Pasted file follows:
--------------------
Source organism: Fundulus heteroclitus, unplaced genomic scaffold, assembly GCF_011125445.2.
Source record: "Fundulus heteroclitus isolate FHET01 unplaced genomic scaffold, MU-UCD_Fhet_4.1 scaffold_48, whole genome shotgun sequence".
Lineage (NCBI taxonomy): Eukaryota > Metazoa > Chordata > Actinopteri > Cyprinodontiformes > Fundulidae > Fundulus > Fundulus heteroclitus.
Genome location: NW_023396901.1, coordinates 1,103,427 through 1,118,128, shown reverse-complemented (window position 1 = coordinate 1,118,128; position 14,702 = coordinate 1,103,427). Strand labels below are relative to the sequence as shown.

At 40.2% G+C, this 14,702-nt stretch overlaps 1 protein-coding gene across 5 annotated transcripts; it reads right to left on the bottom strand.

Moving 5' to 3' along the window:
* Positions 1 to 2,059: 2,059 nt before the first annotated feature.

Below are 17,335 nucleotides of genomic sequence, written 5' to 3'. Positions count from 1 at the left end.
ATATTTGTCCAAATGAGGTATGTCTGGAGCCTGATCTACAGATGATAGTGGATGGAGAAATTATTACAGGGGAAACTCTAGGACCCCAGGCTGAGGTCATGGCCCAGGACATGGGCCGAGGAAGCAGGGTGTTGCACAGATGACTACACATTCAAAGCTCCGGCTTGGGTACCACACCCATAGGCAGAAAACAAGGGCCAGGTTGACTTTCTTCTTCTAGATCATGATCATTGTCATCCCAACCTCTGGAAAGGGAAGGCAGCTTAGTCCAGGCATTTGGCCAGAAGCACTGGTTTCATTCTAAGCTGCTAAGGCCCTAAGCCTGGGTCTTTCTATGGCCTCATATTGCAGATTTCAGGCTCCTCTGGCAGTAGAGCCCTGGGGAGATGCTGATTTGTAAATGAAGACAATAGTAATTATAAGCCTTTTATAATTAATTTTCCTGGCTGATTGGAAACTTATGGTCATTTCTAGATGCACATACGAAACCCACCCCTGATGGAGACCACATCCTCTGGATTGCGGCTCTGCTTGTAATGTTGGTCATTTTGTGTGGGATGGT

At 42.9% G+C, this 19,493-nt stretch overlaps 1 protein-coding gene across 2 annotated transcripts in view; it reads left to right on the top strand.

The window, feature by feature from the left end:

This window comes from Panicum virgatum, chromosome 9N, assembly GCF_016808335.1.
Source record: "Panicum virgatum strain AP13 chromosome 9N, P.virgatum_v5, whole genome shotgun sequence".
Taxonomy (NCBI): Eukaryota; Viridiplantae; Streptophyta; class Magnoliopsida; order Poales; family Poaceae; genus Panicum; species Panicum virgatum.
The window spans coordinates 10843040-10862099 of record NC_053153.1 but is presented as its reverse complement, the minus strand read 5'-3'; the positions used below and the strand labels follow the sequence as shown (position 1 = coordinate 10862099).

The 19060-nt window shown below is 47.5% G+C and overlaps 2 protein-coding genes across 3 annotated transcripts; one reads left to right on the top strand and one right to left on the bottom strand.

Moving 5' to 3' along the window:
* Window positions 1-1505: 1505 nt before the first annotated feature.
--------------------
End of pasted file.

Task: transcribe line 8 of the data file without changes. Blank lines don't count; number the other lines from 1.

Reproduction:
Below are 17,335 nucleotides of genomic sequence, written 5' to 3'. Positions count from 1 at the left end.